Exberliner, Berlin's leading English-language magazine, this month picks the best places to buy a trusty shoulder-bag, get queer in cowboy boots, nab a skyscraper-sized dose of adrenaline and catch a glimpse of the American president in all his glory. "/> Exberliner, Berlin's leading English-language magazine, this month picks the best places to buy a trusty shoulder-bag, get queer in cowboy boots, nab a skyscraper-sized dose of adrenaline and catch a glimpse of the American president in all his glory. " />


The best of Berlin in June

Exberliner, Berlin's leading English-language magazine, this month picks the best places to buy a trusty shoulder-bag, get queer in cowboy boots, nab a skyscraper-sized dose of adrenaline and catch a glimpse of the American president in all his glory.

The best of Berlin in June
Photo: DPA

Freitag in Berlin

Markus Freitag was a young bike messenger in need of a good bag – so the story goes – on a snowy day in Zurich when he stumbled across some unwanted lorry tarpaulin and tyres on the side of the motorway. The proverbial lightbulb flashed above his head and before long Freitag’s baby was born, named after him and grew up into a Trendy Young Thing.

And, like any TYT, it has now moved to Berlin to be with other TYTs. Launched in May with a fabulously recession-proof Mitte party replete with flowing champagne and celebrity guests, the Mitte flagship store features concrete, couches and catwalk lighting – all of which provides the perfect backdrop for 1,600 colourful, durable bags in every shape (tote, clutch, laptop, satchel etc) imaginable. They’re all made in Zurich (hence the prices: €100-€150 for a bag; €60-plus for a Mac sleeve) and still entirely crafted from materials fresh off a Swiss motorway. So head on down to Mitte, open those fun little shoebox drawers and start agonising over which bag to leave with. /JB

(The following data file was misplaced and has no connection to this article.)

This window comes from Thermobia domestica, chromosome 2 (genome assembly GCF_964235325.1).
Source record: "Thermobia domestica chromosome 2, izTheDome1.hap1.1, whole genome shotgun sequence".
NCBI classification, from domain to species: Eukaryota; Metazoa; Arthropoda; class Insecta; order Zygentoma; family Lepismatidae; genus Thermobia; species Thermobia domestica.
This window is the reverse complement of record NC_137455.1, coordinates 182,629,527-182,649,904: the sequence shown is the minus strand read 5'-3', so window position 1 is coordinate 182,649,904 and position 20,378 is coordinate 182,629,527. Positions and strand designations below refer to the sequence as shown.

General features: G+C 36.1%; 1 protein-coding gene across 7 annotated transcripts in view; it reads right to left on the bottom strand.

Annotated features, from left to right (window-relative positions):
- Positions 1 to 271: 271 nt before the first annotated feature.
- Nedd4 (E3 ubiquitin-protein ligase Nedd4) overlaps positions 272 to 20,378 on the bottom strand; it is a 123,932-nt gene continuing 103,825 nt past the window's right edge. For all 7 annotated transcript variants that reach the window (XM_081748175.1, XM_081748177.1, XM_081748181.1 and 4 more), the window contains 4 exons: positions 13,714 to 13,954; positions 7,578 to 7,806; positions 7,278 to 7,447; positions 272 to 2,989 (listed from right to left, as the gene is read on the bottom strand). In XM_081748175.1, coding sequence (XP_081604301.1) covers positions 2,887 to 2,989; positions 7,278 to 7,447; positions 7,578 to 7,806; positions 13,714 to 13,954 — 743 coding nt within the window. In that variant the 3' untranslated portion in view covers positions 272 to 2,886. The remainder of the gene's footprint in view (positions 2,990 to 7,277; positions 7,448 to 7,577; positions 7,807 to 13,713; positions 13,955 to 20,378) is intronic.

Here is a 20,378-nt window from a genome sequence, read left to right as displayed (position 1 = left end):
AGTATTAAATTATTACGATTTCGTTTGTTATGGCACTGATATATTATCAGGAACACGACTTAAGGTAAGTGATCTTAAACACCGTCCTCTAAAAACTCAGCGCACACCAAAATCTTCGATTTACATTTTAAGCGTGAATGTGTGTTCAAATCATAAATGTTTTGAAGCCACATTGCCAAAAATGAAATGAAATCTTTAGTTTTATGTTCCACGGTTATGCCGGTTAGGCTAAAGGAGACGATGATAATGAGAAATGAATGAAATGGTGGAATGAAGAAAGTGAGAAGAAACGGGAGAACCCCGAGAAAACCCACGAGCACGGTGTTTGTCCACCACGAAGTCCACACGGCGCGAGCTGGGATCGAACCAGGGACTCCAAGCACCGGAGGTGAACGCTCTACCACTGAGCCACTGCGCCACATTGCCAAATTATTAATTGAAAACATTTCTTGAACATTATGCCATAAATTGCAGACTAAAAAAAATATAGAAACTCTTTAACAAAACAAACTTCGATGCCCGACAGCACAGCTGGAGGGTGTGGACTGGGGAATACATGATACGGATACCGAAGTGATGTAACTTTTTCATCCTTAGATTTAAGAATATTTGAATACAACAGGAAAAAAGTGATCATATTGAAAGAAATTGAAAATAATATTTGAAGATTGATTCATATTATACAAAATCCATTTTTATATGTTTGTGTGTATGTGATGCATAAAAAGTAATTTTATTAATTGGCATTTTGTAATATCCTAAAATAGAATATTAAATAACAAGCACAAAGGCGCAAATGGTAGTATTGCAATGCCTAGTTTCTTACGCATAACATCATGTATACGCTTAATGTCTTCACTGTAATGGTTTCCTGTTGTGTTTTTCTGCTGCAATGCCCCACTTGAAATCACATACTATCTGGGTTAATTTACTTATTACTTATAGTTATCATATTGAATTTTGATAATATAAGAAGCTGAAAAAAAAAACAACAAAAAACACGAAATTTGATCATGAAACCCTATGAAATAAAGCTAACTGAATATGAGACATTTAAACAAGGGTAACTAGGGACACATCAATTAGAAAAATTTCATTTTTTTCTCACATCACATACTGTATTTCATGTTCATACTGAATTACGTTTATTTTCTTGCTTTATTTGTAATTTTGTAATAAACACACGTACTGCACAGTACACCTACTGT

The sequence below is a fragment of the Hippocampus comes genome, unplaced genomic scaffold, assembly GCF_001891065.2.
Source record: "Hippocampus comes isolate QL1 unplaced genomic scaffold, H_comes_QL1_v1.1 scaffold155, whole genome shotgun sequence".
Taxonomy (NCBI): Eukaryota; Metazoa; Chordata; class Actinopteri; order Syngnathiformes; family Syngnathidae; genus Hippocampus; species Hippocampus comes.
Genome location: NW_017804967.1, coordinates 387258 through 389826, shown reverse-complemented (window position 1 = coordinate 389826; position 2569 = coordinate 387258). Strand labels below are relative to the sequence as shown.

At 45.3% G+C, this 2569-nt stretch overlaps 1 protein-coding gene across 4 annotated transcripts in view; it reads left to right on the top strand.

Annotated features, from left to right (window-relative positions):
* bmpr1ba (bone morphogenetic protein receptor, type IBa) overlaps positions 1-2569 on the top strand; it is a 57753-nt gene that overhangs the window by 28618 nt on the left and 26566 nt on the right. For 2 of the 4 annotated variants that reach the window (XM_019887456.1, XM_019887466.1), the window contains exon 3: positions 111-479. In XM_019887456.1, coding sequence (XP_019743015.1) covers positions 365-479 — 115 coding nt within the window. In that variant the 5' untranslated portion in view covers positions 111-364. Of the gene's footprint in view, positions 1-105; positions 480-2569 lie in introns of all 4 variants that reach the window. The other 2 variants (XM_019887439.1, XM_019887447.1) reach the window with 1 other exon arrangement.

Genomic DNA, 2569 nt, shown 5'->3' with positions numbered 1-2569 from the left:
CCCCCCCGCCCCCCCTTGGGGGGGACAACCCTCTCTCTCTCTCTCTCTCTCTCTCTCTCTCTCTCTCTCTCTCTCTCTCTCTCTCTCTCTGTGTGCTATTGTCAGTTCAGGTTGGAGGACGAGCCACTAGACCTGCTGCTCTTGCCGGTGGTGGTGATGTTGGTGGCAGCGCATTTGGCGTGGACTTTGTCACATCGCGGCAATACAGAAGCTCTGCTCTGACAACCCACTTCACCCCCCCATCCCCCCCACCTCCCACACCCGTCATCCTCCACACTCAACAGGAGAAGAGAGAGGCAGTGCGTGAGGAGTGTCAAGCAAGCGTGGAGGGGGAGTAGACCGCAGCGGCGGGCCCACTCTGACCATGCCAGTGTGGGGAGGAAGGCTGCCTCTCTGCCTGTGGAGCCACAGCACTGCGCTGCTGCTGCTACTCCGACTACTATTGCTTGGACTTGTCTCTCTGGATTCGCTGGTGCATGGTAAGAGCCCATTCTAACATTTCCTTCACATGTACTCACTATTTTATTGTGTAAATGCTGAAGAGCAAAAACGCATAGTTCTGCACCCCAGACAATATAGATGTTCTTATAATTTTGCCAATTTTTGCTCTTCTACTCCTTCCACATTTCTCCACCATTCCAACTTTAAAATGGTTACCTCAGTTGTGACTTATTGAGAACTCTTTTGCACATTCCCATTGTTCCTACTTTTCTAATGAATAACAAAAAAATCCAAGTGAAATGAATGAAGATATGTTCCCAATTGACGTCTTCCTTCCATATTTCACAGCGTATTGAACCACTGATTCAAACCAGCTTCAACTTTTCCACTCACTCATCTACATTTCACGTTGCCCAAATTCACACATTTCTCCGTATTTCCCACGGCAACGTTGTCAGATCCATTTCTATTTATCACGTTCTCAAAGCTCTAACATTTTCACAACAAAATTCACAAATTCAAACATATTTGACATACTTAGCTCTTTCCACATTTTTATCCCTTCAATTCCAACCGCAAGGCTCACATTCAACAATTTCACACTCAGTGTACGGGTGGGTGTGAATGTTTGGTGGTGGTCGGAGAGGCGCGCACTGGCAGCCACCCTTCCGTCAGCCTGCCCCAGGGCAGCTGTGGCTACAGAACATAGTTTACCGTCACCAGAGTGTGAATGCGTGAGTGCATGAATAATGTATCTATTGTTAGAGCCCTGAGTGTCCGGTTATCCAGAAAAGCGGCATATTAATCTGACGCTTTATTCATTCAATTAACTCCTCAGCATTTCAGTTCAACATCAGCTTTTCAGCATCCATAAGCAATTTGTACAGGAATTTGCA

Freitag Taschen, Max-Beer-Straße 3, U-Bhf Weinmeisterstr., Tel , 246 36 961, www.freitag-taschen.de

BerlinRodeo: stand by your trans

The country and western scene in Berlin is older than the Wall – and even bridges it. East and West Berliners alike have been fascinated by cowboys’n’indians since long before working class Ossis first line danced in their Kleingärten and Wessis held their first Karl May festival. So, really, it was only a matter of time before queer rodeo took off in Berlin. Think about it: the Brokeback Mountain factor, the undying love for Dolly Parton, the persistent trend for plaid shirts … and SO36’s determination that everyone learn how to dance.

From 20:00 on the second Saturday of every month, a strange but very friendly mix of queer SO36 folks, serious 50-somethings line dancers from Marzahn and Wedding, American ex-pats and others with a penchant for boots, hats and country music meet to cut a rug (swing, line, two-step), watch great live performances and generally have a good ol’ hoedown.

Every month there is a special twist: in June, it’s a barbeque in the club’s great outdoor space and some kind of comedy rodeo that involves dressing a goat. Beginners are welcome, but don’t forget your hat – tickets cost €5 with one and €7 without! /JB

Jeder ist Tanzbar, Rudolfstraße 1-8, Friedrichshain, U-Bhf Warschauer

Str., Tel 2123 9824, www.myspace.com/berlin_rodeo

(Not so) free fallin’